Roland Essl is a chef, gastrosoph, author and was, until recently, the host of the radically regional Weiserhof. This 52-year-old native of Salzburg grew up in a Wirtshaus milieu. At his parents’ business, they completely rethought their culinary approach some 30 years ago, replacing anonymous, interchangeable dishes with recipes that embodied the essence of the region. At the Weiserhof, he also began to write stories about his dishes, since his goal was and is to help people discover their own culinary heritage. Essl follows Alpine cuisine back to its roots, researching it as far as the sources take him. His goal is to reconstruct the knowledge about traditional recipes and techniques which, in some cases, has been practically lost over the passage of time, restoring an appreciation for special products and producers. For Roland Essl, Alpine cuisine thrives from its side dishes, it creates meat-free experiences, it is a cuisine of reduction. It is in this understatement that Essl sees something truly special, the potential of Alpine cuisine, which, now as then, clearly demonstrates what nature has to offer.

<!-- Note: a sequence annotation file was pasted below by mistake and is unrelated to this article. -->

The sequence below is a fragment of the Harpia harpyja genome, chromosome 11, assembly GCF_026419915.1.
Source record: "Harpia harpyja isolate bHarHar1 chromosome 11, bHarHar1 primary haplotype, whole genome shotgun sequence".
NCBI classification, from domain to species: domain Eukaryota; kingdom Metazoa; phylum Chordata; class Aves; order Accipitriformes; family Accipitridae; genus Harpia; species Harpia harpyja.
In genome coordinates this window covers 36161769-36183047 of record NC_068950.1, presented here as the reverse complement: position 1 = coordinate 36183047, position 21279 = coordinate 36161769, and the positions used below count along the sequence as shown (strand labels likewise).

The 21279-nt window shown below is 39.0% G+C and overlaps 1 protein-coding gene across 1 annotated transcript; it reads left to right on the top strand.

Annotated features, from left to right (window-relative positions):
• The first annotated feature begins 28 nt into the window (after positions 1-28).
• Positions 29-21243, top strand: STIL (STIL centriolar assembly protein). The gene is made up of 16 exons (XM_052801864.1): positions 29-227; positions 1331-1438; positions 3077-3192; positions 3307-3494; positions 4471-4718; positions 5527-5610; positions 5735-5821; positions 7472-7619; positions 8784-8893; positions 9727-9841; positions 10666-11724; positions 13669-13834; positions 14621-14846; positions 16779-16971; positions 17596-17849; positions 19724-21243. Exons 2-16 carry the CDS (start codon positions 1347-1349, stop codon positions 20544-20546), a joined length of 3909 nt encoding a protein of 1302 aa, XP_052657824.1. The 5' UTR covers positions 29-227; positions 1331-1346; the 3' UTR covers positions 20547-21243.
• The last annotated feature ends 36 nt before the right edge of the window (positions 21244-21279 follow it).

Former patron in the legendary Weiserhof in Salzburg,
now “culinary researcher” of alpine cuisine
Reinhard Pohorec, Vienna
At the age of 30, Reinhard Pohorec already has numerous successes to his name. He is an entrepreneur, consultant as well as host of the Viennese bar Tür 7. Sensory experiences are the focus of the many building blocks that make up his work. For this expert on spirits and the senses, whose honors include a victory in the Sensory Challenge of the Diageo World Class Global Finals, it is enthusiasm that is the key to success. This bustling and dedicated perfectionist has discovered something he loves to do from the bottom of his heart. Pohorec takes joy in the simple things and pleads for greater appreciation of what a bar can offer. Variety is all too often missing. Through his Alpine drinks, he wants to translate regionality and seasonality into liquid form, with many of the same products encountered behind the bar as inside the kitchen. Pohorec also sees trans-regional potential in Alpine drinks, since “nature and products don’t allow themselves to be constrained by borders”. Through innovative, diverse drinks that reflect the products of the Alpine world, he seeks to redefine how people perceive the bar.